He looked round nervously as if expecting Tippett to materialize, arm raised to strike, the very personification of violence.
Dr. Baguley was kneeling by the body. He said quietly:
"Tippett isn't here this evening."
"But he's always here on Fridays! That's his fetish! That's the weapon!" Dr. Steiner wailed against such obtuseness.
Dr. Baguley gently lifted Miss Bolam's left eyelid with his thumb. Without looking up he said:
"We had a phone call from St. Luke's this morning. Tippett's been admitted with pneumonia. Last Monday, I think. Anyway, he wasn't h...
The second book to feature Scotland Yard investigator Adam Dalgliesh, A Mind To Murder is a “superbly satisfying mystery” ( Chicago Daily News) from bestselling author P.D. James.
On the surface, the Steen Psychiatric Clinic is one of the most reputable institutions in London. But when the administrative head is found dead with a chisel in her heart, that distinguished facade begins to crumble as the truth emerges. Superintendent Adam Dalgliesh of Scotland Yard is called in to investigate and quickly finds himself caught in a whirlwind of psychiatry, drugs, and deceit. Now he must analyze the deep-seated anxieties and thwarted desires of patients and staff alike to determine which of their unresolved conflicts has resulted in murder and stop a cunning killer before the next blow.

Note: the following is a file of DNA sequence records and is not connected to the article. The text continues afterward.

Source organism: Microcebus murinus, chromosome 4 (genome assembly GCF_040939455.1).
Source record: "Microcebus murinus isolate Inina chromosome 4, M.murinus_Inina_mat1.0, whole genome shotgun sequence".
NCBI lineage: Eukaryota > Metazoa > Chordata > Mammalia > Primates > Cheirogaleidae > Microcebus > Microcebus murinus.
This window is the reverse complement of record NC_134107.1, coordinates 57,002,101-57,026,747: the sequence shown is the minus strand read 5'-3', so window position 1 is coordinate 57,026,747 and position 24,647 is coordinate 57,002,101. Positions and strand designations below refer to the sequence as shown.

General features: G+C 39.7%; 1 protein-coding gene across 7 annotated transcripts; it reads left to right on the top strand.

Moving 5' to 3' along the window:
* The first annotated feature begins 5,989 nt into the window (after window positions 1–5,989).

Les informations fournies dans la section « A propos du livre » peuvent faire référence à une autre édition de ce titre.
Description du livre Faber & Faber, 2002. Paperback. État : New. book. N° de réf. du libraire 0571204155